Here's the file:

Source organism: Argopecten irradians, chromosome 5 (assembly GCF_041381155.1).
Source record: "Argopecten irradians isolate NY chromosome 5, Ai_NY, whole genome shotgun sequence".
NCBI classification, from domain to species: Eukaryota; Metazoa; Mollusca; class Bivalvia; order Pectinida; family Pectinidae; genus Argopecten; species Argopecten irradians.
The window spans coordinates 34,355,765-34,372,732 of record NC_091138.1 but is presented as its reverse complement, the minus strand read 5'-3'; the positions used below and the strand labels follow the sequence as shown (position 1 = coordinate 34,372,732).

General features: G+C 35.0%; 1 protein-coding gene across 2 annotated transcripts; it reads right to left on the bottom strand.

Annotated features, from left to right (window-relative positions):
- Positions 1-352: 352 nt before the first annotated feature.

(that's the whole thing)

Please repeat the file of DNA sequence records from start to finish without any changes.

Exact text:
Source organism: Argopecten irradians, chromosome 5 (assembly GCF_041381155.1).
Source record: "Argopecten irradians isolate NY chromosome 5, Ai_NY, whole genome shotgun sequence".
NCBI classification, from domain to species: Eukaryota; Metazoa; Mollusca; class Bivalvia; order Pectinida; family Pectinidae; genus Argopecten; species Argopecten irradians.
The window spans coordinates 34,355,765-34,372,732 of record NC_091138.1 but is presented as its reverse complement, the minus strand read 5'-3'; the positions used below and the strand labels follow the sequence as shown (position 1 = coordinate 34,372,732).

General features: G+C 35.0%; 1 protein-coding gene across 2 annotated transcripts; it reads right to left on the bottom strand.

Annotated features, from left to right (window-relative positions):
- Positions 1-352: 352 nt before the first annotated feature.